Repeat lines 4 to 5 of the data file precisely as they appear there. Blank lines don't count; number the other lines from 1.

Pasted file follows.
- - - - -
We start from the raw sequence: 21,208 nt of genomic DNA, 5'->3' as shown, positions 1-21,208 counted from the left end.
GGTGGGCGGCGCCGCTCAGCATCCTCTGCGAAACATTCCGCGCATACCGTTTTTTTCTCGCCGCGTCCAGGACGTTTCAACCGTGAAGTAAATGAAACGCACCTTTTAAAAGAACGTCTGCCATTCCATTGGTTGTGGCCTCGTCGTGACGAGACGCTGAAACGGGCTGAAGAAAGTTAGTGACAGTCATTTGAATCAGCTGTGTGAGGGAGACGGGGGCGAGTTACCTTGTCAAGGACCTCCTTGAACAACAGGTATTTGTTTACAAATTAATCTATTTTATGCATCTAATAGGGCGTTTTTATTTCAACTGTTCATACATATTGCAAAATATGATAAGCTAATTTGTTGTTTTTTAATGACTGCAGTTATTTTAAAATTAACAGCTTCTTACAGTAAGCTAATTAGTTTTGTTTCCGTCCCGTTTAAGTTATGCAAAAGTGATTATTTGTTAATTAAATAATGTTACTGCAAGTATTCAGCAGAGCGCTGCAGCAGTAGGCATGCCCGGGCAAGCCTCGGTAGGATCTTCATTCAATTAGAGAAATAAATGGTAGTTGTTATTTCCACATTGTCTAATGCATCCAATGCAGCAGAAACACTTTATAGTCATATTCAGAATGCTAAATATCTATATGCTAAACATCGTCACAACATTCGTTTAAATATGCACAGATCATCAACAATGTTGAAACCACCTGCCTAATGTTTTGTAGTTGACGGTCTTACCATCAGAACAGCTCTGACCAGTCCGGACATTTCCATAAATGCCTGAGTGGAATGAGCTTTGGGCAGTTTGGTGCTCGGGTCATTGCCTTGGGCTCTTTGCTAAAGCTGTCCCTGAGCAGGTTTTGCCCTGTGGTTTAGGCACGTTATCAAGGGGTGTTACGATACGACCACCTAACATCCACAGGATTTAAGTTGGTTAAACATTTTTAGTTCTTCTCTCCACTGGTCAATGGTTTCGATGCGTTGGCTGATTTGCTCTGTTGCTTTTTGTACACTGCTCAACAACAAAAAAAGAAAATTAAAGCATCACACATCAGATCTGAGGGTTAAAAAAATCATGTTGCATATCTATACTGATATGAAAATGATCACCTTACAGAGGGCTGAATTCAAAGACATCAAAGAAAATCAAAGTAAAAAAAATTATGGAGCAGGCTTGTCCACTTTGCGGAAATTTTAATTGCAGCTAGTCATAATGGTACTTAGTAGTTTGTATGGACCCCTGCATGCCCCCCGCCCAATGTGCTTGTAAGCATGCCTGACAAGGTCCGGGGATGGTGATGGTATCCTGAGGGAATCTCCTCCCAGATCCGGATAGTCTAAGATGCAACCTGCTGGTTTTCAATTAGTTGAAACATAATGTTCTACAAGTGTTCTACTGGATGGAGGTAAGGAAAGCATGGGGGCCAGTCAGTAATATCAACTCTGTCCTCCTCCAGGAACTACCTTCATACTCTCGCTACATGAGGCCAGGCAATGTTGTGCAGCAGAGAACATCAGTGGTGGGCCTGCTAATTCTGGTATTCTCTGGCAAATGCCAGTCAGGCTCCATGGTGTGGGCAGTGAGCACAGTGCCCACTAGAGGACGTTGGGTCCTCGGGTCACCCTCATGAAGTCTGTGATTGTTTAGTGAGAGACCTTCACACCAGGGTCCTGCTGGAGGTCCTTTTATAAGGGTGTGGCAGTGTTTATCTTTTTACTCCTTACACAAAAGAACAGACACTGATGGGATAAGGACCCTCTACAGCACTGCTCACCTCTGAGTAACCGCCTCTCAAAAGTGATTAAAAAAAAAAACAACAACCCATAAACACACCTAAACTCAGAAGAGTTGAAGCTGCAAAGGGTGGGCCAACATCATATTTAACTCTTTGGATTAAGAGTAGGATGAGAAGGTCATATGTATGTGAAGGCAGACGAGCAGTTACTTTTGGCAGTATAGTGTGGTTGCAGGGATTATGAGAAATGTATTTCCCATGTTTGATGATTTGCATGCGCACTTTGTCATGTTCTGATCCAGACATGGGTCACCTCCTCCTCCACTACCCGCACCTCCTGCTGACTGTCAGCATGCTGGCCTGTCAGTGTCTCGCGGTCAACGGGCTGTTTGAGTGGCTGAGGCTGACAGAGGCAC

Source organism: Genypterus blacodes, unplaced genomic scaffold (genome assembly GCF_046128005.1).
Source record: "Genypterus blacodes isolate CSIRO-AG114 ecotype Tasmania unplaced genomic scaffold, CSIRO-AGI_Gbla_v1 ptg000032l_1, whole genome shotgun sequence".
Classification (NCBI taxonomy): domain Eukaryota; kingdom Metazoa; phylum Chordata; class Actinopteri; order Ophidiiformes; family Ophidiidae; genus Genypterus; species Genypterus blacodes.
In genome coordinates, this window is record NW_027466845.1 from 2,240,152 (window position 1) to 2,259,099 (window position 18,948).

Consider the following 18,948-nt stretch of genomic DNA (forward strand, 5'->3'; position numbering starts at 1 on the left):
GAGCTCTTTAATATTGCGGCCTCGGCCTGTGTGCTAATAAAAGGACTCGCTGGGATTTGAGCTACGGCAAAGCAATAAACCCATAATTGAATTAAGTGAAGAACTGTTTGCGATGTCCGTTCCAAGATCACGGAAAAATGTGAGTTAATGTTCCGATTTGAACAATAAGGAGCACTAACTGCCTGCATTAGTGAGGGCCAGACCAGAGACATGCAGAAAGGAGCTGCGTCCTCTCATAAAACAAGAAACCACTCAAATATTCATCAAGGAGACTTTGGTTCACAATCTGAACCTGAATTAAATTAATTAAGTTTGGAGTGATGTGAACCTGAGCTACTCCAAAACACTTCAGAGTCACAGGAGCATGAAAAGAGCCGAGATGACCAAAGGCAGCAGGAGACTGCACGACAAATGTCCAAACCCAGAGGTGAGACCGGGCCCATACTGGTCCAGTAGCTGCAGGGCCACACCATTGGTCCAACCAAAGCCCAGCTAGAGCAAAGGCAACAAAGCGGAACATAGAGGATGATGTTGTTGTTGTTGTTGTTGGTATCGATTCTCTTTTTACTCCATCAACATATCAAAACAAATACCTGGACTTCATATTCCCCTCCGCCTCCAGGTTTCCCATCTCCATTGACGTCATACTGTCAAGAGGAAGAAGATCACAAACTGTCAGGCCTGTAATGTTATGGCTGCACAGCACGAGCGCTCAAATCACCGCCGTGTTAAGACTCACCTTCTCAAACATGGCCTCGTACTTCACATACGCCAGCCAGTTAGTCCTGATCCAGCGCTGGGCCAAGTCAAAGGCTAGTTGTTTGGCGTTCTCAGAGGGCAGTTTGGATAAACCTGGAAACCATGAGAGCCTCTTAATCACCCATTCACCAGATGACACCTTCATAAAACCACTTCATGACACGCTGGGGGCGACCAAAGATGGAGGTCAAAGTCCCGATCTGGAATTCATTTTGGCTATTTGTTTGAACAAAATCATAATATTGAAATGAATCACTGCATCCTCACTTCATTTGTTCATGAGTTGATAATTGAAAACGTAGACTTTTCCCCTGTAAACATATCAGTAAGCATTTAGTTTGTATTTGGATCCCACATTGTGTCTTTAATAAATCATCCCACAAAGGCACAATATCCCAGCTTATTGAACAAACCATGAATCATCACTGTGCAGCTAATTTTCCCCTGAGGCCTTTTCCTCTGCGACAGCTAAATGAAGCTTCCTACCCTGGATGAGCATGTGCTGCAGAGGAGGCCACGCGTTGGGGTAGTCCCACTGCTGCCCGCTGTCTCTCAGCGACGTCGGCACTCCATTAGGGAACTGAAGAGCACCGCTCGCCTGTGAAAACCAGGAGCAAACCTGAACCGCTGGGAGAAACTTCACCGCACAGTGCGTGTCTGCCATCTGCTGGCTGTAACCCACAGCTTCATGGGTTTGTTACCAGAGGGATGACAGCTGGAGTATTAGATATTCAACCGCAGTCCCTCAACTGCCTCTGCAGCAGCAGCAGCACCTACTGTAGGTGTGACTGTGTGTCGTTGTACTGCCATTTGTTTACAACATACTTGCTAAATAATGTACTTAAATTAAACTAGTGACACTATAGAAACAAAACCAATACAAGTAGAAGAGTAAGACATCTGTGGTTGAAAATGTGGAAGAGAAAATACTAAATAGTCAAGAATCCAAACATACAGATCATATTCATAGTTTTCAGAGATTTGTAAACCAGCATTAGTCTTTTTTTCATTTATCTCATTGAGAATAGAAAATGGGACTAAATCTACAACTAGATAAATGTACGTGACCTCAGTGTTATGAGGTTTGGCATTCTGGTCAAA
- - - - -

Source record: "Genypterus blacodes isolate CSIRO-AG114 ecotype Tasmania unplaced genomic scaffold, CSIRO-AGI_Gbla_v1 ptg000032l_1, whole genome shotgun sequence".
Classification (NCBI taxonomy): domain Eukaryota; kingdom Metazoa; phylum Chordata; class Actinopteri; order Ophidiiformes; family Ophidiidae; genus Genypterus; species Genypterus blacodes.